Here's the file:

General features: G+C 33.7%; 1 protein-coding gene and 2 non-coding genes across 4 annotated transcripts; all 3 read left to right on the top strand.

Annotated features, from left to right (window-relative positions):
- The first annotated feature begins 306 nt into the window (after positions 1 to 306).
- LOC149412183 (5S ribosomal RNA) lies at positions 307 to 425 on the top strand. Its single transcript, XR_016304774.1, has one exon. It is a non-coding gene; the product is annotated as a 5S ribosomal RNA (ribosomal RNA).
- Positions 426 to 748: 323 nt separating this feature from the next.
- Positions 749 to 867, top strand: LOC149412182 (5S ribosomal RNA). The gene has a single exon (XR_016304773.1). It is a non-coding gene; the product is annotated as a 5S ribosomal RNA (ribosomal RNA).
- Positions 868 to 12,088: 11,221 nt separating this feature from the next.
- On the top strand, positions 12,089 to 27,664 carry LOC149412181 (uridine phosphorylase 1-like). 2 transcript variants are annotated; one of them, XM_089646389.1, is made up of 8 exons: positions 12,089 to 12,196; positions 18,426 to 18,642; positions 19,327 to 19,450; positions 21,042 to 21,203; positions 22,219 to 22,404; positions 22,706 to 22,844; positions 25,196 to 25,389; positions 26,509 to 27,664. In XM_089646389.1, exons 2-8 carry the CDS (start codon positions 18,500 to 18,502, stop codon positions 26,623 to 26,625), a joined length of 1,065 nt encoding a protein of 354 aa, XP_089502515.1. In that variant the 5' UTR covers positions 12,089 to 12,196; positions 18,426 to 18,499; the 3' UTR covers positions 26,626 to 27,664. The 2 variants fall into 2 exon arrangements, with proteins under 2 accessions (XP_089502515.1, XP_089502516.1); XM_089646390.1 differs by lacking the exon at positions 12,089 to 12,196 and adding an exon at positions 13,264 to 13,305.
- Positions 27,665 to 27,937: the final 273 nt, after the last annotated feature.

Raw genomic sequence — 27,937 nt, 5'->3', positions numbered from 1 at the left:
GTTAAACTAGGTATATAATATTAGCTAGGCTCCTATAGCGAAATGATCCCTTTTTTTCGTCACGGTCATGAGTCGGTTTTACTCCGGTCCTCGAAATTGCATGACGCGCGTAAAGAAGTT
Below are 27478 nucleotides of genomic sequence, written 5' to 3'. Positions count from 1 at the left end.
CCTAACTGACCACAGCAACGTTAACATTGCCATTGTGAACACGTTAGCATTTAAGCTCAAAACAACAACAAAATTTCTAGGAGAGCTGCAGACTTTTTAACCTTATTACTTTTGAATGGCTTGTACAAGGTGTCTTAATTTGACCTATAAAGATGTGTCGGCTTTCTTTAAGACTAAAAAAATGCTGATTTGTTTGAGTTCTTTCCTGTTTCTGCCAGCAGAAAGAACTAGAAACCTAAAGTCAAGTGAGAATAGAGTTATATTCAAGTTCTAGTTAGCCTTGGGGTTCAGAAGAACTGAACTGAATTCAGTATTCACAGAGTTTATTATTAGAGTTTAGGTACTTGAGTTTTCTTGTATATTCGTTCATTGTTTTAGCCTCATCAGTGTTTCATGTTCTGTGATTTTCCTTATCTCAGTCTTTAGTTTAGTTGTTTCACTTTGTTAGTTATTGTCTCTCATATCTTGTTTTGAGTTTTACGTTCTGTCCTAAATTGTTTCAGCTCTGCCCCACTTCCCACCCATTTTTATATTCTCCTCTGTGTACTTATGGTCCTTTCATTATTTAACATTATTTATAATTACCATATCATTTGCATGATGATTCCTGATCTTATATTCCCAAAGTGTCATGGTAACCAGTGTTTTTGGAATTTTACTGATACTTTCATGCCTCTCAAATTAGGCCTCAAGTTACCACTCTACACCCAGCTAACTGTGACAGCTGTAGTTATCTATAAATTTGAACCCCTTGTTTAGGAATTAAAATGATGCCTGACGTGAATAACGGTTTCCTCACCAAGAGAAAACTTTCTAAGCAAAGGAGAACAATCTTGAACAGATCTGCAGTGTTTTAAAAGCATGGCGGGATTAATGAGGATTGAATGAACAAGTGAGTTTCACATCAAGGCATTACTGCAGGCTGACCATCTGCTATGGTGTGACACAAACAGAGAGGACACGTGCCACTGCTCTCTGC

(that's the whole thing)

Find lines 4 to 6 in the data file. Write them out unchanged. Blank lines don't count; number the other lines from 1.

- LOC149412183 (5S ribosomal RNA) lies at positions 307 to 425 on the top strand. Its single transcript, XR_016304774.1, has one exon. It is a non-coding gene; the product is annotated as a 5S ribosomal RNA (ribosomal RNA).
- Positions 426 to 748: 323 nt separating this feature from the next.
- Positions 749 to 867, top strand: LOC149412182 (5S ribosomal RNA). The gene has a single exon (XR_016304773.1). It is a non-coding gene; the product is annotated as a 5S ribosomal RNA (ribosomal RNA).